A Step by Step Guide to Using Budget Airlines and Saving Money

Posted By Trav


Budget airlines can be a traveler’s best friend – or worst nightmare.  But writing them off because you don’t understand them is a major, major mistake.

Here is our step by step guide to finding and booking budget airlines – and saving yourself a TON of money in the process.

1.  Find the Budget Airlines That Fly to Your Destinations.

One of the most difficult things about budget airlines is knowing they exist. There are two easy ways to figure this out:

1.  Go to the Low Cost Airlines on Wikipedia. This list has every low cost airline, for every country in the world, broken up by continent.  Find the airlines that fly to the area you want to travel to, then check their Wikipedia page for all their destinations. Alternatively, you can also visit their individual websites to check destinations and pricing.

2. If you know where you’re flying out of (i.e. Chiang Mai), type the name of that airport into Wikipedia and see a list of all the airlines that fly in and out of that location.

Some of the most common budget airlines:

  • USA – Frontier Airlines, Spirit Airways
  • Europe – EasyJet, Ryan Air
  • Asia – AirAsia, Malindo Air, Firefly
  • Australia – JetStar

2.  Check the Fees

Now that you have a list of budget airlines that will work for you, start comparing the prices. One of the reasons budget airlines are cheaper is because they charge fees for certain things.

Every budget airline will clearly state these fees and often dedicate a page on their website itemizing each fee.

Be sure to check the fees and add it into the total cost of your flight to weigh whether the flight is actually the cheapest option.

The most common additional fees include:

  • Meals
  • Checked Baggage
  • Chosing your seat
  • Credit card processiong fee (This is the only one they won’t usually mention until the end)

Expert tip:  Be aware that checking your bag at the gate will cost about twice as much as purchasing the checked bag beforehand online.  So if you know you’re going to check a bag, buy it in advance.  Or, you could travel in just a carryon.

3.  Visit ITA Matrix to Compare Prices

Now that you know the exact price of flying on the low cost carrier, check ITA Matrix to compare the prices for the regular airlines.

Now that you have a good idea of what it will cost for a budget airline vs. a normal airline, you can choose the option that is best for you.

If the low cost carrier is substantially cheaper, AWESOME!  You have just travel hacked yourself a better flight.

If the costs are similar than consider if the small savings are worth the extra inconveniences.

Now that you know how to find tickets with budget airlines, there are a few more things you should know when flying with these carriers.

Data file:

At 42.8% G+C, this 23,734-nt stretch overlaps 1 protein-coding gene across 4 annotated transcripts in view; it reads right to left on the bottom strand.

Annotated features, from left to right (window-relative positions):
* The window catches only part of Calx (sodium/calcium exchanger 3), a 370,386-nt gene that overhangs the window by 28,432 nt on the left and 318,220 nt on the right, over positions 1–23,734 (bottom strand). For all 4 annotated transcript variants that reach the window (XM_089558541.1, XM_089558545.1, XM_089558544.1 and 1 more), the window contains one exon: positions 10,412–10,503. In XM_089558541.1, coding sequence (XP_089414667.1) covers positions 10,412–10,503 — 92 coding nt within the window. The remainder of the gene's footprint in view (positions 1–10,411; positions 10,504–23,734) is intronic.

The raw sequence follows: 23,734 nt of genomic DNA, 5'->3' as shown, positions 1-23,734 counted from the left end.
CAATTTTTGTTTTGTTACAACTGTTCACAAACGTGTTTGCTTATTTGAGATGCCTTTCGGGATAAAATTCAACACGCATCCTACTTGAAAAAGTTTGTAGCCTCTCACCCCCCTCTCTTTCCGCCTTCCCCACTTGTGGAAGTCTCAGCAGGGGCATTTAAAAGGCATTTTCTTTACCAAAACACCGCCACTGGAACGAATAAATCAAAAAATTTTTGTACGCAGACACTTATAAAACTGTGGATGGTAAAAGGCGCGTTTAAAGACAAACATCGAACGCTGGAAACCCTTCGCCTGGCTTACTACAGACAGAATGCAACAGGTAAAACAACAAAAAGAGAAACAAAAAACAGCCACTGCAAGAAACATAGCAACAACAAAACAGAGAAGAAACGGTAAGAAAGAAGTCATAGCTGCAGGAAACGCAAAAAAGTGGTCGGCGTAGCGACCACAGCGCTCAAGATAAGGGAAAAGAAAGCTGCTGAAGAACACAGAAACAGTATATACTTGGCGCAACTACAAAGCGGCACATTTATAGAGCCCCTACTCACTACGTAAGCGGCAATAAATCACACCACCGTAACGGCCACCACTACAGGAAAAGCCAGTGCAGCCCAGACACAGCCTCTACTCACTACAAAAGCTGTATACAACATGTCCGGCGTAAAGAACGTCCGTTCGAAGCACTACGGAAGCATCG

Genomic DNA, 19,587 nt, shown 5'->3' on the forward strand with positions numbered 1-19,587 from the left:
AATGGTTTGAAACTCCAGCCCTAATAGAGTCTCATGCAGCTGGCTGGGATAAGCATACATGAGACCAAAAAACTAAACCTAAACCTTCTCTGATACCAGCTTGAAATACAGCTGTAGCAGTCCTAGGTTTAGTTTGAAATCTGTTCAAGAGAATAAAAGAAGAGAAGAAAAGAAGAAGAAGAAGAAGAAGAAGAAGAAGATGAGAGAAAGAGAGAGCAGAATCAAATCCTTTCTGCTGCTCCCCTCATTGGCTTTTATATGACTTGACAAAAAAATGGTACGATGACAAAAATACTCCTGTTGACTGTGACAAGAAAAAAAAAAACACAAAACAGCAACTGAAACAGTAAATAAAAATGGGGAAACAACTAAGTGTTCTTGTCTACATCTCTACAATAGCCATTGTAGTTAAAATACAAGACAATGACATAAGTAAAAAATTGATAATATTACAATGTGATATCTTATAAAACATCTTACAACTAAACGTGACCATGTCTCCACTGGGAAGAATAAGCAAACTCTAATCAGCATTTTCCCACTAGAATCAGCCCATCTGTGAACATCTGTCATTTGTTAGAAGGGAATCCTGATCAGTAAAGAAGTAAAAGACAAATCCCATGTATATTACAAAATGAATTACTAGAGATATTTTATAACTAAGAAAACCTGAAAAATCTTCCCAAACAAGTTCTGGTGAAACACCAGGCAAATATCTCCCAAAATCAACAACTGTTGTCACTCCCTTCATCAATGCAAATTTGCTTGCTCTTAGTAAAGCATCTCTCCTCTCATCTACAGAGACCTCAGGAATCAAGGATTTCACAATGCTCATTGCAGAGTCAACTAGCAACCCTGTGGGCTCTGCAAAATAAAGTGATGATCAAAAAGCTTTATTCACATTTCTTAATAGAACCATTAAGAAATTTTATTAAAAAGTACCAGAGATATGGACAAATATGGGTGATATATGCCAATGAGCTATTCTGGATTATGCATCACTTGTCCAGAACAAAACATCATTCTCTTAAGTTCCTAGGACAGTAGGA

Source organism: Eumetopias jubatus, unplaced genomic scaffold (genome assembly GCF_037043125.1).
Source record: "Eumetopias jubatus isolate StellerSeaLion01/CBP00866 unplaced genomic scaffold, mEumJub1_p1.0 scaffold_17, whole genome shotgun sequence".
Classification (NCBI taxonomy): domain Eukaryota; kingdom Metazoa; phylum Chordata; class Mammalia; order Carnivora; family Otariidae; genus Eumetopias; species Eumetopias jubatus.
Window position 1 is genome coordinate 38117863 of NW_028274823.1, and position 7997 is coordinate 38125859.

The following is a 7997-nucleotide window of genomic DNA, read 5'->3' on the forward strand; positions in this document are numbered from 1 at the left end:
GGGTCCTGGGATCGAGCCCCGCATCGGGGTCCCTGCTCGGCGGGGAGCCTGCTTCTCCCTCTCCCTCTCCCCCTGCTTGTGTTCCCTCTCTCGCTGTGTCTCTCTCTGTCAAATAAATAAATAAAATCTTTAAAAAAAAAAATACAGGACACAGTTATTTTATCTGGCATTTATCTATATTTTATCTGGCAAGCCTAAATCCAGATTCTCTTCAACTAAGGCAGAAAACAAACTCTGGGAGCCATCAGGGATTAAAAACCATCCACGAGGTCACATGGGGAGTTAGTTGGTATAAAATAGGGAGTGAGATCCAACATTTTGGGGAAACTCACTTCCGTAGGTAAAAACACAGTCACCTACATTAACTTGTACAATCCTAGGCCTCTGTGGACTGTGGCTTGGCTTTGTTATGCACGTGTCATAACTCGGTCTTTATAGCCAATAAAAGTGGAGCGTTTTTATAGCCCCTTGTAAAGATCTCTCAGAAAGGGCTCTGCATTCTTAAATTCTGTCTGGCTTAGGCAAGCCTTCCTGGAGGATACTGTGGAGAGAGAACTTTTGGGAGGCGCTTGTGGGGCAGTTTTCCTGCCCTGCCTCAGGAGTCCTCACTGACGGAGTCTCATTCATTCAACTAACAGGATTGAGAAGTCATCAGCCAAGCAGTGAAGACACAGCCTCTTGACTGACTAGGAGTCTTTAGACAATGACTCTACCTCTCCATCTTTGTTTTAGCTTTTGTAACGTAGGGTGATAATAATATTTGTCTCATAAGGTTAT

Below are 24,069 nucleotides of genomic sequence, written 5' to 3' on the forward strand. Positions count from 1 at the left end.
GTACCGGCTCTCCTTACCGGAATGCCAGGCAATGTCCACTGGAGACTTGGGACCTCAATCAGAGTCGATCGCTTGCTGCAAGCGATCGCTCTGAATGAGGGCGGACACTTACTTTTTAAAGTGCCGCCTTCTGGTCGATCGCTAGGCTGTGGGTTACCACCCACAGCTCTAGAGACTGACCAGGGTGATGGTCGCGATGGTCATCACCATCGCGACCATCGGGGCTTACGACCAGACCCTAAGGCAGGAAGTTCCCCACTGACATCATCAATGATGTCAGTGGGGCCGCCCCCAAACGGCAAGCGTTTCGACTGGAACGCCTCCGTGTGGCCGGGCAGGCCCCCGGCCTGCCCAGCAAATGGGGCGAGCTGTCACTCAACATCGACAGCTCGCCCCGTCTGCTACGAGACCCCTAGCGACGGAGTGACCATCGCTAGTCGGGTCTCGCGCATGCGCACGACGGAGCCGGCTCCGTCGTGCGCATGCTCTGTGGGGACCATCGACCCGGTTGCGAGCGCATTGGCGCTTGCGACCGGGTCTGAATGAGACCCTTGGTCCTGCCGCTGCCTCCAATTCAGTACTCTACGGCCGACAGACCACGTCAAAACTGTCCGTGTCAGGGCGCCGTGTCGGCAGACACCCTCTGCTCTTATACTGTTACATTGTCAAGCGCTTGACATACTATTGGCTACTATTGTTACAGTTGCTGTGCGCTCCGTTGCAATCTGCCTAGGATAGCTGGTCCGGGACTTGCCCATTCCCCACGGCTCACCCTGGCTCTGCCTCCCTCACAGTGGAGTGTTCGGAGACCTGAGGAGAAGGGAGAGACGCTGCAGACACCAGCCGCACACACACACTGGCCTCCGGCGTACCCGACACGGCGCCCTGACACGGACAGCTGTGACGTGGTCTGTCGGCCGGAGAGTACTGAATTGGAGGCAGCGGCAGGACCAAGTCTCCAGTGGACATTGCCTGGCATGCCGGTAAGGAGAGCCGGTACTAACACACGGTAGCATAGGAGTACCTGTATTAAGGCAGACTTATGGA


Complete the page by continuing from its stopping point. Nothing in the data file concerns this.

Miscellaneous Tips

1. Budget airlines often fly into alternate airports

Make sure to double and triple check the name of the airport that your budget airline is flying into. Oftentimes, these airlines fly into a separate terminal or even a different, usually smaller, airport.

Make sure that you plan accordingly, especially if you have another flight to catch with a different airline.

2. A tip for getting your tickets even cheaper

You can drastically reduce the cost of your ticket by flying through a hub airport. First check the main hub (headquarters) for the budget airline. For example, Air Asia’s hub is Kuala Lumpur, Malaysia. If you route your flights through KL then you can usually save quite a bit of cash.

Budget Airline Example Graphic

Note: If you do enact this strategy, be aware that you are purchasing two separate tickets. This means you will have to exit the airport via customs, pick up any bags you may have checked and check in again at that airport. Leave plenty of time to get through customs, and through security again.  However, usually these small inconveniences are well worth the savings!

3. The best time to book budget airline tickets

Budget airlines often run sales. If a sale is running when you are searching for tickets then jump on it while you can!

Other budget airlines work on a tiered structure (such as SkyMark in Japan). These airlines will open their flights 60 days (or more) before the flight and the cheapest tickets go first.

In most cases, we have noticed that the sooner you book tickets on low cost carriers the better. However, sometimes you can luck out even at the last minute so it is always worth checking.

Final Thoughts

You might be wondering if all this extra work is really worth it?

After 40+ flights on budget airlines, we would say, unequivocally, YES!